San Francisco Businesses Join Health Plan Ahead of Deadline
More than 730 businesses have now signed up for San Francisco's universal health care access plan, the San Francisco Chronicle reports. A city ordinance requires employers to spend a minimum amount on health care, either in coverage for their workers or in payments to the city through the Healthy San Francisco program.
Businesses with between 20 and 49 employees had to meet the minimum spending requirement for health care by Wednesday, while employers with 50 or more workers had to meet the minimum spending requirement in January.
More than half of the 12,900 employees from these businesses qualify for coverage through Healthy San Francisco, and the rest are eligible for health care reimbursement accounts.
To qualify for Healthy San Francisco, adult residents must be uninsured, ineligible for Medicare or Medi-Cal, and have incomes that do not exceed 300% of the federal poverty level. The city plans to eliminate the income cap but has not yet set a date, the Chronicle reports.
Employment status, immigration status and pre-existing medical conditions are not factors in determining who is allowed coverage.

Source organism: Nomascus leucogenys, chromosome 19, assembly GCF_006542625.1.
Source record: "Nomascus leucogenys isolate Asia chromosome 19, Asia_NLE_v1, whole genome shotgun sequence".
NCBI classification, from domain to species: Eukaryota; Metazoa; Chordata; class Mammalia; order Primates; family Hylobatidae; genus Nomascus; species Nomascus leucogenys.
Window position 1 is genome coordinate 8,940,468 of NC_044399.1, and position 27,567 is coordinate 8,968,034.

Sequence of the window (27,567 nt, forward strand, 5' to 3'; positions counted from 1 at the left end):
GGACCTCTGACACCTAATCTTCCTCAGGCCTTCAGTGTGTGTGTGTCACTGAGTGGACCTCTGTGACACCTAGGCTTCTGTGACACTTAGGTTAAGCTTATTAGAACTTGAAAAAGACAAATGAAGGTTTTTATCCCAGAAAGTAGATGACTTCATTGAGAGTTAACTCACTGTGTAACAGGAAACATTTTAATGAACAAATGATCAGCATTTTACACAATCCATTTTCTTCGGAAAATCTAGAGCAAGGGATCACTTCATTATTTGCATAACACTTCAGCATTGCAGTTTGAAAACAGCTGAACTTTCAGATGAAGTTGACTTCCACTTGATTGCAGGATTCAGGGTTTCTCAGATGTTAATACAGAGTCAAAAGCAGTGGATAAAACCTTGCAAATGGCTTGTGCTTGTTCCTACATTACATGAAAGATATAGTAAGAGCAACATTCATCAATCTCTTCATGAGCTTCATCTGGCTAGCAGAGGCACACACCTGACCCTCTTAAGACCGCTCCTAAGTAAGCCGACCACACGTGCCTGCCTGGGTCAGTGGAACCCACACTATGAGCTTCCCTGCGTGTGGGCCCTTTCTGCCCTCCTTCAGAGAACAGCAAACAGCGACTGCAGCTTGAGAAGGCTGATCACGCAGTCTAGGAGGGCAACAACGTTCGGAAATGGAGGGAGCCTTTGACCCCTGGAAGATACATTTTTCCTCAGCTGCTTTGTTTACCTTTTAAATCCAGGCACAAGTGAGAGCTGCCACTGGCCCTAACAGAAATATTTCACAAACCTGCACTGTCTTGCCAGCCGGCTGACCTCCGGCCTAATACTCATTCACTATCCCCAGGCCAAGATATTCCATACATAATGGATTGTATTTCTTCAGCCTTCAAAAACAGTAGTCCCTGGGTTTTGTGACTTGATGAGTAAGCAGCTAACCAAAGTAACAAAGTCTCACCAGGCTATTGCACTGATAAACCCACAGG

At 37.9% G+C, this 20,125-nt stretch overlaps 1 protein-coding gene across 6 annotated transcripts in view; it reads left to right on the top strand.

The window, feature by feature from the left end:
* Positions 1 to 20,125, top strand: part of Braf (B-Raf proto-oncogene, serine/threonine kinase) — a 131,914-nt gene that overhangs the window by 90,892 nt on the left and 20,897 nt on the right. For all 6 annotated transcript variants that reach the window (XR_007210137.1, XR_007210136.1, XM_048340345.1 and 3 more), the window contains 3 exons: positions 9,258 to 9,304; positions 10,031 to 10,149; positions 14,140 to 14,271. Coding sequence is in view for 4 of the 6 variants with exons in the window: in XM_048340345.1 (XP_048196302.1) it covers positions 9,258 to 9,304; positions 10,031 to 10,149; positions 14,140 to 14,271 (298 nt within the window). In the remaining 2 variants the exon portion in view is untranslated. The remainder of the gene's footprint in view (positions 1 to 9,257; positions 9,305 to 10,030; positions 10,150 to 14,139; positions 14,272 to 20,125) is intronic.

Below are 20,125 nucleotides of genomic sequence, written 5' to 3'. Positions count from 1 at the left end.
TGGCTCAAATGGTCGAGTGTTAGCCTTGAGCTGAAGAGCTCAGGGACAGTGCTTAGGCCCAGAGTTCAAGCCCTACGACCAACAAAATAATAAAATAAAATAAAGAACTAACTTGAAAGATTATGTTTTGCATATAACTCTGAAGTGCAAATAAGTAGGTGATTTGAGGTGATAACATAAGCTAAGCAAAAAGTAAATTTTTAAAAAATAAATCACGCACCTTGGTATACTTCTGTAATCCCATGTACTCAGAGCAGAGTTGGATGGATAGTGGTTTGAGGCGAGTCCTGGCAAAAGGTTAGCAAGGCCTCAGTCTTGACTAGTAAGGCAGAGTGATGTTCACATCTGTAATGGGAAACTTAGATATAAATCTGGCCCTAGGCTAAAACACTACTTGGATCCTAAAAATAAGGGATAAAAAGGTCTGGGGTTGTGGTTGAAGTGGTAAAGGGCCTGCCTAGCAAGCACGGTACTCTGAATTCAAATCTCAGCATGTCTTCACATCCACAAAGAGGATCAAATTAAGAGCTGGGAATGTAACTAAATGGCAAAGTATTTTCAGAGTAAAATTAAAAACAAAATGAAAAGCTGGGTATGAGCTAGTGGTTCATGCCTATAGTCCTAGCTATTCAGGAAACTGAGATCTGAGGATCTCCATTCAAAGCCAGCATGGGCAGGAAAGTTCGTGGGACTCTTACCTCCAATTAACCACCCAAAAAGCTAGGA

The program assigns each resident to a primary care facility and provides them with access to urgent, emergency and mental health care, as well as substance abuse services, radiology, pharmaceuticals and other services in the city.
The program is expected to cost about $200 million annually, and businesses have contributed about $6 million to the program so far, according to the Department of Public Health.
San Francisco Mayor Gavin Newsom (D) said, "There are still businesses that are not participating, and we want to get them to participate."
The Golden Gate Restaurant Association is leading the opposition to the employer spending requirements, arguing in a lawsuit that the provision of the law violates a federal law dealing with regulation of employee benefits.
Arguments were heard in the case last month, and a decision is pending (Buchanan, San Francisco Chronicle, 5/2).